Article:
Ut Prosim

In my 10th grade, with a desire to work for the betterment of the community, my friend Ismail and I decided to implement a youth club where dedicated students across the school could volunteer in various service projects. After enrolling a handful of sincere volunteers, we finally engaged 9 strong members – with each one taking up specific roles in the club. We named our club S.W.O.T.S (Social Workers of the School).

Our first project was to pick up plastic and other inorganic wastes from the Race Course Area in our city and dump them at destined places. We were set to do something not even the municipal workers could attest success at; however, our school principal, considering that we would miss our routine studies, strongly suggested that we should first initiate this work at a school level. After much thought, we convinced ourselves to implement this project within the school. This decision trained me to look at things much more practically. However, it went against my will.

We decided upon cleaning the school cafeteria area in our first round. There is always a bustling crowd of students and teachers all around a small cafeteria platform during the long breaks in the morning. Even though two dustbins were kept around the four cafeteria counters; students, after having their food, left the paper plates resting on the platform or on the seating area. Some of them just threw away the plates on the floor because the dustbins were a little walking distance according to them. To tackle this callous attitude, I brainstormed with my team to go to the canteen area and pick up the plates in front of those throwing it. We even made an announcement in the Morning Assembly to motivate the students to keep the school clean and dispose the plates appropriately. After 10 days of our activity- picking up about 50 plates each day with many arguments and bitter confrontations- we were disappointed by the response. After 5 days of our discontinuing the activity, there was no change at all. At first, I was thwarted and disappointed. I couldn’t stand the fact that the students wouldn’t change their attitude. Later, I ignored the project altogether.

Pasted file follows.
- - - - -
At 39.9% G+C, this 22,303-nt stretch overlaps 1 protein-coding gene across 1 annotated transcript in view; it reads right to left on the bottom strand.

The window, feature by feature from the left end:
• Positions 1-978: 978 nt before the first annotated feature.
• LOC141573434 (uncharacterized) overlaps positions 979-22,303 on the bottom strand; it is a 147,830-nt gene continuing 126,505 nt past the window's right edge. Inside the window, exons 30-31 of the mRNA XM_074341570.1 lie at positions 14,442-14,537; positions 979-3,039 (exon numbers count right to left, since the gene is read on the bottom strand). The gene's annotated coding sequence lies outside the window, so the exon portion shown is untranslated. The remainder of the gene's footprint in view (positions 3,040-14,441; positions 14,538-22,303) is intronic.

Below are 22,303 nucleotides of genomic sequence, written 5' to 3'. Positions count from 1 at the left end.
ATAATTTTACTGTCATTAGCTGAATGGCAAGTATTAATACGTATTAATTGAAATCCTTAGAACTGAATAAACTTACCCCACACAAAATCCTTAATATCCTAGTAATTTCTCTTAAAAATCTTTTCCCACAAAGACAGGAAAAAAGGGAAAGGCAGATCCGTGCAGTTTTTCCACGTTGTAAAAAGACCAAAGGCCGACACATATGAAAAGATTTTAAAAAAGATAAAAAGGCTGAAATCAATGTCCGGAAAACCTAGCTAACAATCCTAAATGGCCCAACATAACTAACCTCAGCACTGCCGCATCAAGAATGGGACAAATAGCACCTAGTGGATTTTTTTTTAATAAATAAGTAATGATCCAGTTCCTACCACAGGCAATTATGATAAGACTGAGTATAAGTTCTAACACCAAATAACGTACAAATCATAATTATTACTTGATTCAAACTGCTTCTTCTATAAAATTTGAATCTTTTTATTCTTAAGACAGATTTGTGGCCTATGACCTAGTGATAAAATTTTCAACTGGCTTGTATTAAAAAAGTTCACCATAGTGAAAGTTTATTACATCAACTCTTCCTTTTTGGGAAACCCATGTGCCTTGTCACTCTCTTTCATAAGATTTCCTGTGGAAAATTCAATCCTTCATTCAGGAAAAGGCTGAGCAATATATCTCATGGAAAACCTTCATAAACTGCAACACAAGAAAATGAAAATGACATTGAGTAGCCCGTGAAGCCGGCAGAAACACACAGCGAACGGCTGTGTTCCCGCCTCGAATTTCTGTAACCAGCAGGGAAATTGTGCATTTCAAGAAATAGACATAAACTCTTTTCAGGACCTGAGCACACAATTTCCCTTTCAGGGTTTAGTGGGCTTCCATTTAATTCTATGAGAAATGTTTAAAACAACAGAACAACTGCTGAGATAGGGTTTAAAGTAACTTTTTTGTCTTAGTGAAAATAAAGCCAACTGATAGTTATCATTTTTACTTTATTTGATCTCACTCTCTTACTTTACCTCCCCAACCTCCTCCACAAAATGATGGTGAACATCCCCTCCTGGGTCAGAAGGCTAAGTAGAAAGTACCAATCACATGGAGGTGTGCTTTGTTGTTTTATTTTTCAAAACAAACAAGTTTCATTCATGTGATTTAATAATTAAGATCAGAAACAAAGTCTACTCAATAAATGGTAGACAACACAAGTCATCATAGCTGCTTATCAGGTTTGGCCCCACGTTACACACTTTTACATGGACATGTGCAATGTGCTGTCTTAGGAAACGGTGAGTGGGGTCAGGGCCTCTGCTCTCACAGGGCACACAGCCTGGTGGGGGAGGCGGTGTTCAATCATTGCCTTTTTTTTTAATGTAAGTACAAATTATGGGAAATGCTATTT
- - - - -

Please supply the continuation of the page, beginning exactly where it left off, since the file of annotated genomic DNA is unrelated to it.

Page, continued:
As we embarked upon our busy schedules at school; our club eventually disintegrated. One fine day, I found my own team member dropping his plate on the floor. I was shaken. But this time, I kept calm. I critically considered the situation and thought of various solutions. The following day, I went to the cafeteria. This time I knew what I wanted to do – to bring a practical and a successful change. I went to the counter and spoke to the person in charge, who was already considering this issue. I requested him to work out a simple plan. I asked him to charge 5 rupees as a deposit from the students for each plate and then return the money for the soiled plates. He liked the idea and soon started implementation.

Over the next week, my club members and teachers complimented me on the change the idea brought. Out of all I realized that patience, critical thinking and understanding the mentality of people can ease the most challenging task. This event changed how I approach real time problems and deliver ethical judgments to resolve them.

[Photo courtesy: CNX.org]

Shyamal Anadkat
Shyamal Anadkat (a.k.a Zostale) is a student in Computer Engineering at the University of Wisconsin- Madison, USA. Innovation, creativity, and the art of critical thinking are few of the ingredients that craft his way of life. For the rest of his day, he enjoys gyming, playing lawn tennis, mixing music, and penning his thoughts even at 3 in the morning. His lifetime motto is 'to learn, progress, and serve’.